Getting started

Keen to start building your credit history? Do plenty of research on the products available to you before making any long-term commitment. To ensure that you can keep up with the financial responsibility, create a detailed financial plan for the best results.

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Extreme tourism market to reach $91 Billion

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Extreme Tourism Market to Reach $91.0 Billion
Mountain climbing held the highest extreme tourism market share in 2022 | Photo: Connor Moynihan

A recent report published by Allied Market Research forecasts that the global extreme tourism market, valued at $24.2 billion in 2022, could reach $91.0 billion by 2032.

The growing influence of social media is a powerful force surging demand in the extreme tourism market, which attracts travellers those leaving their comfort zones to engage in activities that are considered high-risk, adventurous, or unconventional, such as skydiving, bungee jumping, and rock climbing. Thanks to platforms such as Instagram and YouTube, serving visuals and tutorials breathtaking adventures,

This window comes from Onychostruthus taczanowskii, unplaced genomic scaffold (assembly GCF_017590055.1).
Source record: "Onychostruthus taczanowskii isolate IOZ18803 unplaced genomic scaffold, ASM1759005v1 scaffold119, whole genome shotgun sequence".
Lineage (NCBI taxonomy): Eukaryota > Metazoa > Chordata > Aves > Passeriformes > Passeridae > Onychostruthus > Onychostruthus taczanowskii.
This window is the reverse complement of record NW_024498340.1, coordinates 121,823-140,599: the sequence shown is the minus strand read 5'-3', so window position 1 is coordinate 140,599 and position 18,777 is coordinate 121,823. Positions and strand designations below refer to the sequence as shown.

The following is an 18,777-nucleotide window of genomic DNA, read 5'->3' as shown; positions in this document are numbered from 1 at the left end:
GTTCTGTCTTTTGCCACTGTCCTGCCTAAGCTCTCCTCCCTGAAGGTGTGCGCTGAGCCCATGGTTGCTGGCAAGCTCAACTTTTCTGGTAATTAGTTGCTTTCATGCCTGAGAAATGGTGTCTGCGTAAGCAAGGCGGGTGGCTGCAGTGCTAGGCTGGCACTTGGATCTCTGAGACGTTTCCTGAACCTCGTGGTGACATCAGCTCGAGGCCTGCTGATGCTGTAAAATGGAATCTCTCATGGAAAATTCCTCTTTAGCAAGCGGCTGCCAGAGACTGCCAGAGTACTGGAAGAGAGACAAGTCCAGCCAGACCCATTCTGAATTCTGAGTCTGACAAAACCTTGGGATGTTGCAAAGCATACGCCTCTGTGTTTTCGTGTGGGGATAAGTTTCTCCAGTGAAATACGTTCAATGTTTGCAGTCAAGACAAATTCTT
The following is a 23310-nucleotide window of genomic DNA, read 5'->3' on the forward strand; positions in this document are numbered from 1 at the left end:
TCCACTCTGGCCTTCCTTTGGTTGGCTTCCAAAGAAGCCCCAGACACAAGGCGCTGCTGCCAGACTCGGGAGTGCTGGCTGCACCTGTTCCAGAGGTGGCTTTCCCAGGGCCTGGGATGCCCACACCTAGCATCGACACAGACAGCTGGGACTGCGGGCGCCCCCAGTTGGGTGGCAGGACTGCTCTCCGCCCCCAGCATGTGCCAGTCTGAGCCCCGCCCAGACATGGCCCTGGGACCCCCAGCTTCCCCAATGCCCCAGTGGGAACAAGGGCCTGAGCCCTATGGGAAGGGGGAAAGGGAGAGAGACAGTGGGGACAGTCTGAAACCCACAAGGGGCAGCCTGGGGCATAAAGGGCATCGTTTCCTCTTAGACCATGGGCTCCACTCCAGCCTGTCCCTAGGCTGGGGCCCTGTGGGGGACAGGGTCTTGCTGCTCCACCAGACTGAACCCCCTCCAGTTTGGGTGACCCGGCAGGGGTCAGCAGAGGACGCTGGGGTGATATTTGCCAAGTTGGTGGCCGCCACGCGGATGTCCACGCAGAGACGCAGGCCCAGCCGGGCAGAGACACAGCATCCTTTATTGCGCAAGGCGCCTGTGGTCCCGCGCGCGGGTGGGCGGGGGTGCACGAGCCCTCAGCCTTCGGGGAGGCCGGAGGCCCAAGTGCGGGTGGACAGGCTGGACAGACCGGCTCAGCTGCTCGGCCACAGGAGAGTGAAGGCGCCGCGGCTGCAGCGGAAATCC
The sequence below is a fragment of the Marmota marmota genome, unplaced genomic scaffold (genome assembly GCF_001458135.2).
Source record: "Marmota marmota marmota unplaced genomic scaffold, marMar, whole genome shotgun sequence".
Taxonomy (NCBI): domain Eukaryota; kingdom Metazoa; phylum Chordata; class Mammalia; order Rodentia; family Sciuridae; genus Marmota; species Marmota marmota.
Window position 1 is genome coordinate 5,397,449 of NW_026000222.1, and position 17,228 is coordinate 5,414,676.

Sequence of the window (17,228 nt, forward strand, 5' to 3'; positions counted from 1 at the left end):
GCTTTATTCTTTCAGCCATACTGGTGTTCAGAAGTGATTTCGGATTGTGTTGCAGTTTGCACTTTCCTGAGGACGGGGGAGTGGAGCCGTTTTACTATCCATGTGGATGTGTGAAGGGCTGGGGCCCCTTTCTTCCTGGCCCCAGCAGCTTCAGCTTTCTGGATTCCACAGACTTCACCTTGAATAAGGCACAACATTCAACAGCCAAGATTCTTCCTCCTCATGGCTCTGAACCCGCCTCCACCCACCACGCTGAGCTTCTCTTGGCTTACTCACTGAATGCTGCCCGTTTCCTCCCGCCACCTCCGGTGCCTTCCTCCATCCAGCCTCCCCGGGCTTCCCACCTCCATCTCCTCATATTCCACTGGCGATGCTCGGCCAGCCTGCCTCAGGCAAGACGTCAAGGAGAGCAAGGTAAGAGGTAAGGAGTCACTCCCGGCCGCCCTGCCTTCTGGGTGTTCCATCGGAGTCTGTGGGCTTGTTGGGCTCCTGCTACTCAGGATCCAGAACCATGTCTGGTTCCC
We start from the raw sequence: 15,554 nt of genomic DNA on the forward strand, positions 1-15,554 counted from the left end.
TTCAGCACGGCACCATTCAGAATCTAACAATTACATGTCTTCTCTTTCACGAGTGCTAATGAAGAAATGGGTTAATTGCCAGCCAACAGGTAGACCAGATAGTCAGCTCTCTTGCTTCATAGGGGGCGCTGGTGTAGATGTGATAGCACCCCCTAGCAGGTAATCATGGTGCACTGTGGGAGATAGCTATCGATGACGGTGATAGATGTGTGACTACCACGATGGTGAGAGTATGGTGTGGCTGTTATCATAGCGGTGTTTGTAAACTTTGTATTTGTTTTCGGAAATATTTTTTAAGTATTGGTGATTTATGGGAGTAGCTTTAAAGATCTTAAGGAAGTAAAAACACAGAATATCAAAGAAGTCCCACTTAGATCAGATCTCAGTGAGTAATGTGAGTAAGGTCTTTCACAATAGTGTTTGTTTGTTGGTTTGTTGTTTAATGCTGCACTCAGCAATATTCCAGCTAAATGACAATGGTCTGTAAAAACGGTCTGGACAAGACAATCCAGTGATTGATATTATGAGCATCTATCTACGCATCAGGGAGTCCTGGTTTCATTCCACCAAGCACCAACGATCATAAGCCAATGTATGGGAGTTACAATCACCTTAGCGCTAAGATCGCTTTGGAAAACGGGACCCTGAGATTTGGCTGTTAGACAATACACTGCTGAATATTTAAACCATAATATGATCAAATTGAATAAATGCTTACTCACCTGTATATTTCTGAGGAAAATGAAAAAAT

Travelers, inspired by visually appealing content on platforms such as Instagram and YouTube, are actively seeking out thrilling experiences to share on their own social networks, driving a sense of Fear of Missing Out (FOMO) among younger demographics, compelling them to actively participate in adrenaline-pumping activities to create their shareable moments.

By adventure type, the mountain climbing segment held the highest market share in 2022, accounting for more the two-fifths of the global extreme tourism market revenue and is estimated to maintain its leadership status throughout the forecast period. However, the skydiving segment is projected to manifest the highest CAGR of 15.2% from 2023 to 2032.

25 to 45 years is the age group holding the highest market share since 2022, according to the report, accounting for more than two-fifths of the global extreme tourism market revenue. The segment is estimated to maintain its leadership status throughout the forecast period. However, by 2032 it will be below 25 years segment that is projected to have the highest CAGR: 15.3%.